This is my first definition: Guilt will be used to refer to the legal status only, not the feeling. Again, there are other definitions, but this is how I’ll use this word here.
Chapter 2: Now replay the story and imagine that something terrible does happen. Perhaps – because of your speed – you hit a cat, or another car, or a child. Are your feelings any different? Of course! Horror, regret, and shame – that is, the feeling associated with the realisation of our guilty status – all kick, and continue to kick, in.
This is my second definition: Shame here will be the emotional discomfort associated with realising that we have a guilty status. Even if nothing terrible happened, and we somehow realised our speed, we would feel some degree of shame at having broken the law. (Of course, if something terrible happened and we weren’t speeding, we’d still feel a kind of shame too, but that’s another story.)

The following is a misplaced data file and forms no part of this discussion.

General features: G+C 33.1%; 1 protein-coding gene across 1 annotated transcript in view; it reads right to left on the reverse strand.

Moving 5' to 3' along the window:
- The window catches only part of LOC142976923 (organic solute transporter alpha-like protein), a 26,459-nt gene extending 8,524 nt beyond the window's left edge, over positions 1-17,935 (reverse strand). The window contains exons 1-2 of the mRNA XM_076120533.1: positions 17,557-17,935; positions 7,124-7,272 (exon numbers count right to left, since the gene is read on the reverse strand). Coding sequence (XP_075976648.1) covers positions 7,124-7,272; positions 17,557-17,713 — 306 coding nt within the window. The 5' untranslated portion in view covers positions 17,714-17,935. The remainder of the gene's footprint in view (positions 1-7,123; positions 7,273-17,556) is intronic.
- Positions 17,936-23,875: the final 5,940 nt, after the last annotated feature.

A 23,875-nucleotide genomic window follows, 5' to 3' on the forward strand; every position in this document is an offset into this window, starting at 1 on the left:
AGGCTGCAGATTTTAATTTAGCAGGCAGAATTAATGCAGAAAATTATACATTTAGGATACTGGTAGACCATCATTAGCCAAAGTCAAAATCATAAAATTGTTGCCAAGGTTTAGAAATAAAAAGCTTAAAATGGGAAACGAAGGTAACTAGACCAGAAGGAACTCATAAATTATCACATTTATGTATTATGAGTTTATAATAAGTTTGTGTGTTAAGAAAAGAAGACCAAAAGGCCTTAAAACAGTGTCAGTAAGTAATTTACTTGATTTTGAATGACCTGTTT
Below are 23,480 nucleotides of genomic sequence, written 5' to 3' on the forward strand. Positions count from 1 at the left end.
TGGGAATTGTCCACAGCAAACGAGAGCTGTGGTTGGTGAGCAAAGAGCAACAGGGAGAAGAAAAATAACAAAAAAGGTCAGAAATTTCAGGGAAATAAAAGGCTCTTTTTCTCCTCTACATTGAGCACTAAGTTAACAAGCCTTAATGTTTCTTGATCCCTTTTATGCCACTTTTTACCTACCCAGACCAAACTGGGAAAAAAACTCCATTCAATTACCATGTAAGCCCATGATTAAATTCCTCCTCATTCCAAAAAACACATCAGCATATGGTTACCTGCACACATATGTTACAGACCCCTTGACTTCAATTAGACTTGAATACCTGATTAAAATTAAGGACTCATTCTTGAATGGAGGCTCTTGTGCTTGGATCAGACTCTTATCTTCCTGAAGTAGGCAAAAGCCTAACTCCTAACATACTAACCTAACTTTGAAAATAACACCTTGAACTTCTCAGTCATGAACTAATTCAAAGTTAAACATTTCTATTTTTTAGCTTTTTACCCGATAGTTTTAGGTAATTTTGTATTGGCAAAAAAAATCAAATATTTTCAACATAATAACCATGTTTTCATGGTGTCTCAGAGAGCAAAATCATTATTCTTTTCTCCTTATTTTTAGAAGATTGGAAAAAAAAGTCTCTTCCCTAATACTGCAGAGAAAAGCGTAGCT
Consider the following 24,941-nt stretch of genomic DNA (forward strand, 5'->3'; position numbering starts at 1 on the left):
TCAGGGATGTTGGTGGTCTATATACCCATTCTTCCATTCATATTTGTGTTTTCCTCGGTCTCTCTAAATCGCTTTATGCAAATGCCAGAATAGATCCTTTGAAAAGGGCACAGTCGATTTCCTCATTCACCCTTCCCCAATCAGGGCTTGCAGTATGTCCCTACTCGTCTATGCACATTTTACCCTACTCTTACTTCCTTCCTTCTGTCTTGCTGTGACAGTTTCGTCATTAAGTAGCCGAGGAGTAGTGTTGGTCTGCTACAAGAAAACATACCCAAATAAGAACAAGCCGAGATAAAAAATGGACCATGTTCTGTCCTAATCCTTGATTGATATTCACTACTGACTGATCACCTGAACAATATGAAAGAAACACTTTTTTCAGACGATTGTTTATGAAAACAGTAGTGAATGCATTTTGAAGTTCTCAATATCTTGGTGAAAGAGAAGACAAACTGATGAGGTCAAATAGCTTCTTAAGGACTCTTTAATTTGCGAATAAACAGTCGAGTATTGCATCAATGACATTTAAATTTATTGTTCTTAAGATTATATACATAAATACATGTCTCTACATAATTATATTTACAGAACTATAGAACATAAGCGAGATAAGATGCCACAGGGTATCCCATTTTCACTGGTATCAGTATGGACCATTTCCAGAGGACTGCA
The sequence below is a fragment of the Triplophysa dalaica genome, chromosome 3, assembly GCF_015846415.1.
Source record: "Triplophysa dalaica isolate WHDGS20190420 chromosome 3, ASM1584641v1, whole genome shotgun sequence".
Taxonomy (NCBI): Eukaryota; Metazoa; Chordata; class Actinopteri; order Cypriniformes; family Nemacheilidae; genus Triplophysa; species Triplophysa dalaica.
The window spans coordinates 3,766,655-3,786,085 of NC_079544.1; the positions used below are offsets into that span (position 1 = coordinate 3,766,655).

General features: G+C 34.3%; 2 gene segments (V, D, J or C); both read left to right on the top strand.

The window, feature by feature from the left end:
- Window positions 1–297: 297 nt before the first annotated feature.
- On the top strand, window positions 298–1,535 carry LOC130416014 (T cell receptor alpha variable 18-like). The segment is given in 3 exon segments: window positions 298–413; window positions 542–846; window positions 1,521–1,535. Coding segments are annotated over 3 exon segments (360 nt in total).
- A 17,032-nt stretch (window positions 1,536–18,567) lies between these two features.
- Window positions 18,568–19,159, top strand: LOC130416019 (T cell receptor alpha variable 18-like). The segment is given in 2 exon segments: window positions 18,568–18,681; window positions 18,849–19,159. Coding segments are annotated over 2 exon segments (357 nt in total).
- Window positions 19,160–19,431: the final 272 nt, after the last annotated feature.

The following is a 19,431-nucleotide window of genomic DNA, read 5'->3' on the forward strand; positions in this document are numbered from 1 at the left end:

Chapter 3: Now imagine that you saw all this in a movie. It wasn’t you driving the car, all that terrible stuff was caused by and happened to someone else, but you have all the same information: the speed limit of the village, the actual speed of the car, and the outcome. Are you – the watcher – able to assess the guilt of the driver? Of course! As before, the speed limit was 40km/hr, the car was going 100km/hr, the driver is guilty of breaking the speed limit.
This, dear reader, is my third definition: Judgement – in this post – refers to the purely objective merging of information and reason to form a conclusion.